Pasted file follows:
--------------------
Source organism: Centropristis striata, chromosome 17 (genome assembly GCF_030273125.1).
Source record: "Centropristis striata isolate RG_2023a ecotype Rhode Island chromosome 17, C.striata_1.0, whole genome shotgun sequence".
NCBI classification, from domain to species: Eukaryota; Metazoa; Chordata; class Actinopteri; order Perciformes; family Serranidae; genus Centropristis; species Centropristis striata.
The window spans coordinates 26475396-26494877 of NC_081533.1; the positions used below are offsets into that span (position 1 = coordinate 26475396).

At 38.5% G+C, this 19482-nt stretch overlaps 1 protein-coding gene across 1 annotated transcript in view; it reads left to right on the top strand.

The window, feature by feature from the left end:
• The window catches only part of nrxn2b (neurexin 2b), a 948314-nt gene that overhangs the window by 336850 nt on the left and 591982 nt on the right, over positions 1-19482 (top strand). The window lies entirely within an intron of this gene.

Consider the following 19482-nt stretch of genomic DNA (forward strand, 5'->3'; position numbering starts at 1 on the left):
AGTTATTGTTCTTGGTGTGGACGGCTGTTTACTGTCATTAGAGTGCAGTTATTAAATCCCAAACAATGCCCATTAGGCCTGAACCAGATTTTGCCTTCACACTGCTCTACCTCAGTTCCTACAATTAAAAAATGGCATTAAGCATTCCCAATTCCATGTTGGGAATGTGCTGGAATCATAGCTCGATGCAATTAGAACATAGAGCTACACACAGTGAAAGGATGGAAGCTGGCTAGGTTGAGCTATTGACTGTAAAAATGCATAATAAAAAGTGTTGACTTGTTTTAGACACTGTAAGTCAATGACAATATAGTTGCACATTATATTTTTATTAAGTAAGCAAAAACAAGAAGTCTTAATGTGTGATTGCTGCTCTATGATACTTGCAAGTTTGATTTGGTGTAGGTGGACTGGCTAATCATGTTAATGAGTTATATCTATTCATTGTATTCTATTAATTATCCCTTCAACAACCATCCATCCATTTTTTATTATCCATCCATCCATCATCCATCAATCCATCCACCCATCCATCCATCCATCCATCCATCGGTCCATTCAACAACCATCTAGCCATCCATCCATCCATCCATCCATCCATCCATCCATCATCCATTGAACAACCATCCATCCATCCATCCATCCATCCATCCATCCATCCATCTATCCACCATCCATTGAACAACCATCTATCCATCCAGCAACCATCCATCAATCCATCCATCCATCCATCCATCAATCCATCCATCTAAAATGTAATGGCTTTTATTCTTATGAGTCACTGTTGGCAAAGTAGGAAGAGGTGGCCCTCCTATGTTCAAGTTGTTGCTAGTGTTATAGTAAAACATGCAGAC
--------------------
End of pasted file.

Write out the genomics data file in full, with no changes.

Source organism: Centropristis striata, chromosome 17 (genome assembly GCF_030273125.1).
Source record: "Centropristis striata isolate RG_2023a ecotype Rhode Island chromosome 17, C.striata_1.0, whole genome shotgun sequence".
NCBI classification, from domain to species: Eukaryota; Metazoa; Chordata; class Actinopteri; order Perciformes; family Serranidae; genus Centropristis; species Centropristis striata.
The window spans coordinates 26475396-26494877 of NC_081533.1; the positions used below are offsets into that span (position 1 = coordinate 26475396).

At 38.5% G+C, this 19482-nt stretch overlaps 1 protein-coding gene across 1 annotated transcript in view; it reads left to right on the top strand.

The window, feature by feature from the left end:
• The window catches only part of nrxn2b (neurexin 2b), a 948314-nt gene that overhangs the window by 336850 nt on the left and 591982 nt on the right, over positions 1-19482 (top strand). The window lies entirely within an intron of this gene.

Consider the following 19482-nt stretch of genomic DNA (forward strand, 5'->3'; position numbering starts at 1 on the left):
AGTTATTGTTCTTGGTGTGGACGGCTGTTTACTGTCATTAGAGTGCAGTTATTAAATCCCAAACAATGCCCATTAGGCCTGAACCAGATTTTGCCTTCACACTGCTCTACCTCAGTTCCTACAATTAAAAAATGGCATTAAGCATTCCCAATTCCATGTTGGGAATGTGCTGGAATCATAGCTCGATGCAATTAGAACATAGAGCTACACACAGTGAAAGGATGGAAGCTGGCTAGGTTGAGCTATTGACTGTAAAAATGCATAATAAAAAGTGTTGACTTGTTTTAGACACTGTAAGTCAATGACAATATAGTTGCACATTATATTTTTATTAAGTAAGCAAAAACAAGAAGTCTTAATGTGTGATTGCTGCTCTATGATACTTGCAAGTTTGATTTGGTGTAGGTGGACTGGCTAATCATGTTAATGAGTTATATCTATTCATTGTATTCTATTAATTATCCCTTCAACAACCATCCATCCATTTTTTATTATCCATCCATCCATCATCCATCAATCCATCCACCCATCCATCCATCCATCCATCCATCGGTCCATTCAACAACCATCTAGCCATCCATCCATCCATCCATCCATCCATCCATCCATCATCCATTGAACAACCATCCATCCATCCATCCATCCATCCATCCATCCATCCATCTATCCACCATCCATTGAACAACCATCTATCCATCCAGCAACCATCCATCAATCCATCCATCCATCCATCCATCAATCCATCCATCTAAAATGTAATGGCTTTTATTCTTATGAGTCACTGTTGGCAAAGTAGGAAGAGGTGGCCCTCCTATGTTCAAGTTGTTGCTAGTGTTATAGTAAAACATGCAGAC